The Problem With College Admissions

The Problem With College Admissions

Sarah Kim, News Co-Editor

The college application process can be draining at times. I know, because I went through it in the middle of my senior year, near the end of 2022. Filling out multiple applications, having to pay money to send my application to certain schools, and waiting months to hear back is frustrating at best and hair-pulling maddening at worst. When decisions started coming in, the rejections and waitlists were disheartening. The worst part of it all, though, was when I started to research the college admissions process and I quickly realized that college admissions is more than a bit biased. The biggest problem I saw in college admissions was not affirmative action (a big issue in today’s society), nor the Common Application (which only serves to inflate application numbers), but the blatant and implicit favoritism towards affluent students through a variety of issues.

The first major issue with college admissions is the lack of transparency, especially with colleges that holistically review each application. Analyzing numbers to calculate whether or not to accept a student is relatively easy; a school can reject anyone with a low SAT or ACT score, or a low GPA, and it will make sense as to why they were rejected. In contrast, trying to judge someone’s character and potential for greatness just from an essay, extracurriculars, or accomplishments is hard. Qualitative data isn’t as intuitive as quantitative data; emotions and ‘mushy’ thinking become involved in the process, rather than the factual calculations of math. Students, therefore, deserve to know what universities are looking for when they read applications if a university utilizes holistic review because holistic review depends on the idea that universities are looking for specific character traits in the essays, activities, and letters of recommendation a student provides. One cannot highlight specific traits without knowing what those traits should be. A student can write an amazing essay, participate in fantastic extracurriculars, and have a stellar interview but still be rejected because the essay didn’t focus on the right subject or their extracurriculars didn’t display enough leadership, for example. If the student had known in advance what the school valued and what they specifically looked for, they would have had a better chance. Of course, parents who are rich enough can pay for professional help in getting their children into highly selective schools. Those professionals know more about what angle to take for each college and how to craft extracurriculars to boost acceptance probabilities, so the cons of opaque college admissions processes is nullified for affluent students.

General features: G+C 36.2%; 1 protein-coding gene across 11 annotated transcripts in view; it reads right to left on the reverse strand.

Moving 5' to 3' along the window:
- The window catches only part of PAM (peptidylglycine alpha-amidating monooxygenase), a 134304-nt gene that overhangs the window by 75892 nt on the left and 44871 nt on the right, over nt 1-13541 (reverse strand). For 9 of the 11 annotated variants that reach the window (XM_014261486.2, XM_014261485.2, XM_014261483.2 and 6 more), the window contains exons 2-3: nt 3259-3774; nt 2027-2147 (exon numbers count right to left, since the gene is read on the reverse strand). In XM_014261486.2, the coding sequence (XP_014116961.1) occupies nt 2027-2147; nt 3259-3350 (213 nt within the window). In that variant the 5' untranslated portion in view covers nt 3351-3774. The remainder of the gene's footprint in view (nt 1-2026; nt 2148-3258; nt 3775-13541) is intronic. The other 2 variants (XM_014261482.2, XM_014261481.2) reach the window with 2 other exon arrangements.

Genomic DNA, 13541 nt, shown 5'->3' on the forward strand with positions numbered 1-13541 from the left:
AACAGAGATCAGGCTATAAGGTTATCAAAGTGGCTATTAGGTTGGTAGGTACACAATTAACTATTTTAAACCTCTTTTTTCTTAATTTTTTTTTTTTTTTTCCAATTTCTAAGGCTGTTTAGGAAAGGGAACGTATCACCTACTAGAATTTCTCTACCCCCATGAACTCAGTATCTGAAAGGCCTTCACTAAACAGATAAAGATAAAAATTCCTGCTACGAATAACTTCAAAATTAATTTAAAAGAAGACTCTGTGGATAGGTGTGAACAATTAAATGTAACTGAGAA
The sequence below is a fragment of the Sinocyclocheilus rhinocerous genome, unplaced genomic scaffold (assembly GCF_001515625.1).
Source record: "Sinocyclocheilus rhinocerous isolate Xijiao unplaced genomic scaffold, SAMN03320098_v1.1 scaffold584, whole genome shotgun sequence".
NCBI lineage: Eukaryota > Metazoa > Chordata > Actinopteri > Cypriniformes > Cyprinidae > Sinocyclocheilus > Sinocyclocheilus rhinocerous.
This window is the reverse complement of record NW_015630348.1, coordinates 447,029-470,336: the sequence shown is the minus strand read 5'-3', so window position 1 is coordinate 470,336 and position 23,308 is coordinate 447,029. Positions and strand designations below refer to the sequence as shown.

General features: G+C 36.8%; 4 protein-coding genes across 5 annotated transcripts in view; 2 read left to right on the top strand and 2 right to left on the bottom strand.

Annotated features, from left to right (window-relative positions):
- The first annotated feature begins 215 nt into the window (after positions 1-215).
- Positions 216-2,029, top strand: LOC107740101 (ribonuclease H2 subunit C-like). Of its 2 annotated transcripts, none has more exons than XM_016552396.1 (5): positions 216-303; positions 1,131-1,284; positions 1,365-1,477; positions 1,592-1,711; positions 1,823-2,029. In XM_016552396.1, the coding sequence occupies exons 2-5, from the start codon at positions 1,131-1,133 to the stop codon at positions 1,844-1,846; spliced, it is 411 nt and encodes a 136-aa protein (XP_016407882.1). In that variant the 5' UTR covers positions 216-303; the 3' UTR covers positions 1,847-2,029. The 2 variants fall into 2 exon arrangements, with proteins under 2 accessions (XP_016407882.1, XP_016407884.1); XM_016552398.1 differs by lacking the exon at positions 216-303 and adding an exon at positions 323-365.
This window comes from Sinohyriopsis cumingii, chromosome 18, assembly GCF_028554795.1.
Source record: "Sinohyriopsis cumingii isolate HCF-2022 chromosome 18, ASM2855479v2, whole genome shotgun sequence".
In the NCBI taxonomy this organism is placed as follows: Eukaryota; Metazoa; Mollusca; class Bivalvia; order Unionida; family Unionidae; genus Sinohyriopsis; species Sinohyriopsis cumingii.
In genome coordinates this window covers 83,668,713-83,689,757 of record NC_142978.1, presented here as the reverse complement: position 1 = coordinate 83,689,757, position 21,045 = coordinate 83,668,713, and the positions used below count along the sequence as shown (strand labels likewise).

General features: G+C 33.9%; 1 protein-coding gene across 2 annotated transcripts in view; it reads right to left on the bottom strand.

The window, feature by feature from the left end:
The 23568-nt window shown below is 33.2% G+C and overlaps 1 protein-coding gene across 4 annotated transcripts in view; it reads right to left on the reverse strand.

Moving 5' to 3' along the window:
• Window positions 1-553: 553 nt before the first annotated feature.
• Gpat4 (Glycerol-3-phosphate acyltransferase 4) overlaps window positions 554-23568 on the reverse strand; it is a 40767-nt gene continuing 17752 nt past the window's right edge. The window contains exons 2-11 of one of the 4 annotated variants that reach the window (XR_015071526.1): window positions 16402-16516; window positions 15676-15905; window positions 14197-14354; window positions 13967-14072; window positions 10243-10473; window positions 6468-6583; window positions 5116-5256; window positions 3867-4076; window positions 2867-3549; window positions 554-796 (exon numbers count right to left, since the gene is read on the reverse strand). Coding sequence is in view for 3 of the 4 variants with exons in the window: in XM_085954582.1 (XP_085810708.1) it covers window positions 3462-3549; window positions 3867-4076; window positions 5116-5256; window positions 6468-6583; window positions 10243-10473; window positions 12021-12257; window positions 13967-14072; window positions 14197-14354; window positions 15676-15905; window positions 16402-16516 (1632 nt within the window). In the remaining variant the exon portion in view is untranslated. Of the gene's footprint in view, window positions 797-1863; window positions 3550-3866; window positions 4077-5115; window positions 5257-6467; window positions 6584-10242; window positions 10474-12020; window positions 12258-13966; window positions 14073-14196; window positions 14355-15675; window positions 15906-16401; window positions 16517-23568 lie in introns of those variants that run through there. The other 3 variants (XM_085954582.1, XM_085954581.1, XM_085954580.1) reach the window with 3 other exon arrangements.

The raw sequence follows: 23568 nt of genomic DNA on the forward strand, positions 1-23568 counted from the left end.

Also, some colleges offer early decision application cycles, where one can apply and hear back from colleges earlier. They also usually have higher acceptance rates. The catch? If you get accepted, you have to attend that school, no matter what. Again, richer students are favored by this policy. Students without much money will not apply for early decisions because they would be required to attend without knowing how much financial aid they would get, and if the financial aid wasn’t enough, the student would just have to deal with it. Richer students, however, can afford to eat the costs, rather than depend on financial aid to carry them through college without big debts.

Plus, many highly selective schools, while supposedly championing affirmative action and the diversity of their classes, give priority to legacy students. The admission rate for a legacy student can be up to eight times the overall admission rate. Legacy students, who have familial ties to alumni from a specific college, are more likely to be affluent and white than the application pool as a whole because older classes at those colleges were likely to be affluent and white. By prioritizing legacy students, colleges limit the diversity of their incoming classes and give advantages to students who don’t need any more.

So what can we do to help make the application process more equitable for everyone, rather than favoring upper-class students only? Colleges should be more transparent with their data and application processes. On their websites, colleges advertise their racial diversity but make very little mention of socio-economic diversity., from the New York Times, gives data on colleges and the percentage of students in specific socio-economic percentiles. Many of the Ivy Leagues had a huge disparity between the number of students from the top 1% economically and the number of students even from the bottom 5%. This sort of data is important because it reveals the very present problem with college admissions: the obvious bias toward affluent students. And if America doesn’t realize a problem exists, there is no way to work towards fixing it. We should also eliminate legacy priority, which gives advantages to rich white students, and do away with the early decision or replace it with early action, which is not legally binding and effectively functions as an early regular decision round. This would eliminate worries about finding the best college value-wise for lower-income students and get rid of the advantage higher-income students have in terms of acceptance rates. While many of these policies are entrenched in college admissions processes, if we work to get rid of these inequities, we can make the college admissions process a much easier and equitable process.